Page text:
Doja Cat: Vaping Affected Voice, Leading To Tonsil Surgery

Doja Cat: Vaping Affected Voice, Leading To Tonsil Surgery

Earlier this year, musician Doja Cat took to Twitter to announce that she would have to cancel her tour. The decision came as a result of her having to undergo surgery to remove an abscess in her tonsil. Going into detail, the Say So rapper shared that she had forgotten to take antibiotics prescribed for a tonsil infection while at this year’s Billboard Music Awards. Instead, she spent the day drinking wine and vaping.

Following her announcement, her fan base addressed her vaping habits. The artist then revealed that she hopes that the time will come when she’ll be able to quit,

“I’m addicted but I’m not weak,…I was literally staring at my vape today that normally I’d hit a thousand times a day and hit it two times instead. I’ma try to go cold turkey for now but hopefully, my brain doesn’t need it at all by then.” – Doja Cat

Does Vaping Ruin Your Throat?

Vaping juice contains a number of different compounds, including flavoring, nicotine, vegetable glycerin, and propylene glycol which, according to VeryWell Healthis a synthetic chemical that is found in antifreeze and sometimes used as a food additive.

vaping

Photo by Chiara Summer on Unsplash

The compounds found in vaping juice are sure to affect your throat, especially if you find yourself consistently vaping. In addition to your throat, vaping has been found to affect other areas of your health.

according to a study published in Tobacco Use Insightsresearchers found that individuals who vape and use hookah water pipes are more likely to develop inflammation and cancers of the nose, sinuses, and throat than those who smoke tobacco cigarette smokers.

Explaining the findings, the researchers revealed that vaping and hookah users are more likely to exhale particles through their noses than people who smoke cigarettes, who are most likely to exhale smoke through their mouths.

“This matters because the way vapers and hookah smokers use their devices may expose the nose and sinuses to far more emissions than cigarettes, which may, in turn, increase their risk of upper respiratory diseases,”– Emma Karey, study lead author & postdoctoral research fellow at NYU Langone Health.

If that’s not enough, a separate study from Johns Hopkins University found that those who vaped were 22% more likely to develop prediabetes than the non-vapers.

Is vaping safe?

While vaping and hookah products are touted as safer alternatives to traditional smoking, this doesn’t mean that they’re safe products.

“Vaping exposes users to many toxic chemicals. Regardless of how they’re smoked, smoking products like hookah are deadly to the user as well as those exposed to secondhand hookah smoke,” explained dr. Adam Goldstein, MD, MPH to Everyday Health dr. Goldstein is a professor in the UNC department of family medicine. He is also the director of tobacco intervention programs at the UNC School of Medicine in Chapel Hill, North Carolina.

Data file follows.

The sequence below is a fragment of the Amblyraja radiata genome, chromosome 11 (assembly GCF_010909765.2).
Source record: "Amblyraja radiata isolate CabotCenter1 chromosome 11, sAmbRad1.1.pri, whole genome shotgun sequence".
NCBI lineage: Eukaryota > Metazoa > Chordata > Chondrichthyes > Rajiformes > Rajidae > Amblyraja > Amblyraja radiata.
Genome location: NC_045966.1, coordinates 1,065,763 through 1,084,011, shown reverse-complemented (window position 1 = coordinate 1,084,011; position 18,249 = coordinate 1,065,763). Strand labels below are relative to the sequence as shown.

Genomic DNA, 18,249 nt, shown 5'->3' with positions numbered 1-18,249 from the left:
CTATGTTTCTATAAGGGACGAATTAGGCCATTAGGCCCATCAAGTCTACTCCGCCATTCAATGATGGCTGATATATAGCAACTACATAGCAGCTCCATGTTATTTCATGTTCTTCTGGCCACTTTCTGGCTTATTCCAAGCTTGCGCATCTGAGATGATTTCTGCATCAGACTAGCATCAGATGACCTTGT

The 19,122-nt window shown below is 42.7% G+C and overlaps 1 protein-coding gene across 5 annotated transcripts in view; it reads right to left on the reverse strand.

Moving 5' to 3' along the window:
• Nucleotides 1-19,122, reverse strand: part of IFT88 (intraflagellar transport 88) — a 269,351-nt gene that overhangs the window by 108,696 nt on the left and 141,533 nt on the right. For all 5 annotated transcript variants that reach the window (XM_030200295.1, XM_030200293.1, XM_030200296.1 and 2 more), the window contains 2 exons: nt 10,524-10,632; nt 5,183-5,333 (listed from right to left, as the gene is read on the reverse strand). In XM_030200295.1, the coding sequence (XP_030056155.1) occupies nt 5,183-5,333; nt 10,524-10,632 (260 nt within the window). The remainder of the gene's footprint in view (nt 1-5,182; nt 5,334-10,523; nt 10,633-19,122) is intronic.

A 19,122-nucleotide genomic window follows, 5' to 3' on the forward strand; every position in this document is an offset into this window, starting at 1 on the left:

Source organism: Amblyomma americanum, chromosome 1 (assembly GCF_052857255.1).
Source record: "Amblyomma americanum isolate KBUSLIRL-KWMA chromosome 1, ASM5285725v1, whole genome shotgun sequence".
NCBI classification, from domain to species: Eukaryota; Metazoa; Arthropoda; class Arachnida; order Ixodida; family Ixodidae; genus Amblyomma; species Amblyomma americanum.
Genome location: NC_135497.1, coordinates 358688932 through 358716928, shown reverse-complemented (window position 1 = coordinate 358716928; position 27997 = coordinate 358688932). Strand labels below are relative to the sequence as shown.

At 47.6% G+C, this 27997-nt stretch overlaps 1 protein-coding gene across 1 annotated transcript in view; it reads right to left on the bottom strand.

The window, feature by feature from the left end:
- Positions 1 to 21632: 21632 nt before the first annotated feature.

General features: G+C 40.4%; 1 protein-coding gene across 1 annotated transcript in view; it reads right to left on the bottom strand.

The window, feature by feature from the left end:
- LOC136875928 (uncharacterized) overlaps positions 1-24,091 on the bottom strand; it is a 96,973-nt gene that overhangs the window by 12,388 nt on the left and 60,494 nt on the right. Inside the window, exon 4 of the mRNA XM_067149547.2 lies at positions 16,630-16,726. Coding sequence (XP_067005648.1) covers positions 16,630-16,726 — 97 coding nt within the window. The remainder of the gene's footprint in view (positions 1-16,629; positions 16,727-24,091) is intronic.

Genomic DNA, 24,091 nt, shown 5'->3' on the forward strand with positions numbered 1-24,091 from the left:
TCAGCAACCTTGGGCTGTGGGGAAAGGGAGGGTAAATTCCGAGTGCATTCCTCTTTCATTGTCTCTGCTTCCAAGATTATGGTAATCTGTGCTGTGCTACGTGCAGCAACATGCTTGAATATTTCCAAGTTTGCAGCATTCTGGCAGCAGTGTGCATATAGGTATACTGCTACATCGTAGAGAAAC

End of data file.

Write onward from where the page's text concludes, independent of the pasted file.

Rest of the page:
vaping

Photo by FORMM agency on Unsplash

If that’s not enough, a study published in pediatrics found that vaping products may serve as a gateway to traditional smoking. According to the findings, individuals aged 12 to 24 who used e-cigarettes were three times more likely to eventually become daily cigarette smokers.

What’s the best way to vape?

Frankly, there isn’t one. The fact is that vaping isn’t safe, no matter how you exhale the particles. It’s important to stop looking at it as an alternative to traditional cigarettes. Instead, you should acknowledge it as a risk to your health.

Want to know more?

Whether it’s quitting smoking due to health concerns or motivated by the reality of their effects, Cleveland Clinic pulmonologist Neha Solanki, MD† sacrifices encouragement and tips to help people succeed.

Main Image Credit: dojacat/Instagram

References

Karey, E., Reed, T., Katsigeorgis, M., Farrell, K., Hess, J., Gibbon, G., Weitzman, M., & Gordon, T. (2022). Exhalation of alternative tobacco product aerosols differs from cigarette smoke—and may lead to alternative health risks. Tobacco Use Insights. https://doi.org/10.1177/1179173X221078200

Pierce, JP, Chen, R., Leas, EC, White, MM, Kealey, S., Stone, MD, Benmarhnia, T., Trinidad, DR, Strong, DR, & Messer, K. (2021). Use of E-cigarettes and Other Tobacco Products and Progression to Daily Cigarette Smoking. pediatrics147(2), e202002512. https://doi.org/10.1542/peds.2020-025122

Zhang, Z., Jiao, Z., Blaha, MJ, Osei, A., Sidhaye, V., Ramanathan, M., Jr, & Biswal, S. (2022). The Association Between E-Cigarette Use and Prediabetes: Results From the Behavioral Risk Factor Surveillance System, 2016-2018. American Journal of Preventive Medicine62(6), 872–877. https://doi.org/10.1016/j.amepre.2021.12.009

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